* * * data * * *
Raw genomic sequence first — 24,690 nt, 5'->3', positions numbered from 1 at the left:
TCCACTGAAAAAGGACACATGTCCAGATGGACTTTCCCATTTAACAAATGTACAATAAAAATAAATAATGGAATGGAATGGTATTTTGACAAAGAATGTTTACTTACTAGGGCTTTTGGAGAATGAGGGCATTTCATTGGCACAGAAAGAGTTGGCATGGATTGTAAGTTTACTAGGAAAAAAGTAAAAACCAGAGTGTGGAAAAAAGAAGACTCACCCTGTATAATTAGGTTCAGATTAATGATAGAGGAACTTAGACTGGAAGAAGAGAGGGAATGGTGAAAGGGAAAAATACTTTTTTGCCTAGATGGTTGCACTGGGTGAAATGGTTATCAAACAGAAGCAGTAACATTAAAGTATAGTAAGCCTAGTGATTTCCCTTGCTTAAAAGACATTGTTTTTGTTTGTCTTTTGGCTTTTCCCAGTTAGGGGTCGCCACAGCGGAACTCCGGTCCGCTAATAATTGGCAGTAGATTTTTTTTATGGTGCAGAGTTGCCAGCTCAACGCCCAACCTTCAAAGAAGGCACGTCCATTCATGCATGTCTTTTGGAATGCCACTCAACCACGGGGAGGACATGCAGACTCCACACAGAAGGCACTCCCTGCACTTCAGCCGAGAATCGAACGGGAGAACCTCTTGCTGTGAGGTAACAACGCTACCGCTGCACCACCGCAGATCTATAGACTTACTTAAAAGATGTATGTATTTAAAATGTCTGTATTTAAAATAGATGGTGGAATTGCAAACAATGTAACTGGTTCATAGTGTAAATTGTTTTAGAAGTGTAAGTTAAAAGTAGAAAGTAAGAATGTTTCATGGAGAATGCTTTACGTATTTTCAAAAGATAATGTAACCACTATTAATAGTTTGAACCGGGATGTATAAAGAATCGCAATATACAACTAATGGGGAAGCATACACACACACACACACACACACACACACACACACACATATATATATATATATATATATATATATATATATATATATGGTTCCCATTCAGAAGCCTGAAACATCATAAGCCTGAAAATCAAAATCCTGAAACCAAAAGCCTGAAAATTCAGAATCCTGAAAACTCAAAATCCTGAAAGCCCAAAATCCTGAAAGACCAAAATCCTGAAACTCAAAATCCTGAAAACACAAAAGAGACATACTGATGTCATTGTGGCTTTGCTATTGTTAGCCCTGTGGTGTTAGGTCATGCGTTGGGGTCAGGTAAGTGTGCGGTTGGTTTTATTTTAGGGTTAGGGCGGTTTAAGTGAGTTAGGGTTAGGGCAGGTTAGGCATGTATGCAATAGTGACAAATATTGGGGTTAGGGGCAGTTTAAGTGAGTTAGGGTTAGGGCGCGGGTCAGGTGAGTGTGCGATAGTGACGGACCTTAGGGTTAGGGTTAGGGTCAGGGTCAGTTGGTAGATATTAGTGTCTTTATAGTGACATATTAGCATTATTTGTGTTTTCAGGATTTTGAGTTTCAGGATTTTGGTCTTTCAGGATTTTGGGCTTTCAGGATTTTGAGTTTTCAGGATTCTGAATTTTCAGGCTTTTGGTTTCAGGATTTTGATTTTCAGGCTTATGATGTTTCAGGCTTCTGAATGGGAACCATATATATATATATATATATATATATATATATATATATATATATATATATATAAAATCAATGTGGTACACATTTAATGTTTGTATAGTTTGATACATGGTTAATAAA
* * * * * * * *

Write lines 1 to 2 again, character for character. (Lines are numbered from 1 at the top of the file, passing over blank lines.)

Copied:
Raw genomic sequence first — 24,690 nt, 5'->3', positions numbered from 1 at the left:
TCCACTGAAAAAGGACACATGTCCAGATGGACTTTCCCATTTAACAAATGTACAATAAAAATAAATAATGGAATGGAATGGTATTTTGACAAAGAATGTTTACTTACTAGGGCTTTTGGAGAATGAGGGCATTTCATTGGCACAGAAAGAGTTGGCATGGATTGTAAGTTTACTAGGAAAAAAGTAAAAACCAGAGTGTGGAAAAAAGAAGACTCACCCTGTATAATTAGGTTCAGATTAATGATAGAGGAACTTAGACTGGAAGAAGAGAGGGAATGGTGAAAGGGAAAAATACTTTTTTGCCTAGATGGTTGCACTGGGTGAAATGGTTATCAAACAGAAGCAGTAACATTAAAGTATAGTAAGCCTAGTGATTTCCCTTGCTTAAAAGACATTGTTTTTGTTTGTCTTTTGGCTTTTCCCAGTTAGGGGTCGCCACAGCGGAACTCCGGTCCGCTAATAATTGGCAGTAGATTTTTTTTATGGTGCAGAGTTGCCAGCTCAACGCCCAACCTTCAAAGAAGGCACGTCCATTCATGCATGTCTTTTGGAATGCCACTCAACCACGGGGAGGACATGCAGACTCCACACAGAAGGCACTCCCTGCACTTCAGCCGAGAATCGAACGGGAGAACCTCTTGCTGTGAGGTAACAACGCTACCGCTGCACCACCGCAGATCTATAGACTTACTTAAAAGATGTATGTATTTAAAATGTCTGTATTTAAAATAGATGGTGGAATTGCAAACAATGTAACTGGTTCATAGTGTAAATTGTTTTAGAAGTGTAAGTTAAAAGTAGAAAGTAAGAATGTTTCATGGAGAATGCTTTACGTATTTTCAAAAGATAATGTAACCACTATTAATAGTTTGAACCGGGATGTATAAAGAATCGCAATATACAACTAATGGGGAAGCATACACACACACACACACACACACACACACACACACACATATATATATATATATATATATATATATATATATATATATGGTTCCCATTCAGAAGCCTGAAACATCATAAGCCTGAAAATCAAAATCCTGAAACCAAAAGCCTGAAAATTCAGAATCCTGAAAACTCAAAATCCTGAAAGCCCAAAATCCTGAAAGACCAAAATCCTGAAACTCAAAATCCTGAAAACACAAAAGAGACATACTGATGTCATTGTGGCTTTGCTATTGTTAGCCCTGTGGTGTTAGGTCATGCGTTGGGGTCAGGTAAGTGTGCGGTTGGTTTTATTTTAGGGTTAGGGCGGTTTAAGTGAGTTAGGGTTAGGGCAGGTTAGGCATGTATGCAATAGTGACAAATATTGGGGTTAGGGGCAGTTTAAGTGAGTTAGGGTTAGGGCGCGGGTCAGGTGAGTGTGCGATAGTGACGGACCTTAGGGTTAGGGTTAGGGTCAGGGTCAGTTGGTAGATATTAGTGTCTTTATAGTGACATATTAGCATTATTTGTGTTTTCAGGATTTTGAGTTTCAGGATTTTGGTCTTTCAGGATTTTGGGCTTTCAGGATTTTGAGTTTTCAGGATTCTGAATTTTCAGGCTTTTGGTTTCAGGATTTTGATTTTCAGGCTTATGATGTTTCAGGCTTCTGAATGGGAACCATATATATATATATATATATATATATATATATATATATATATATATATATATAAAATCAATGTGGTACACATTTAATGTTTGTATAGTTTGATACATGGTTAATAAA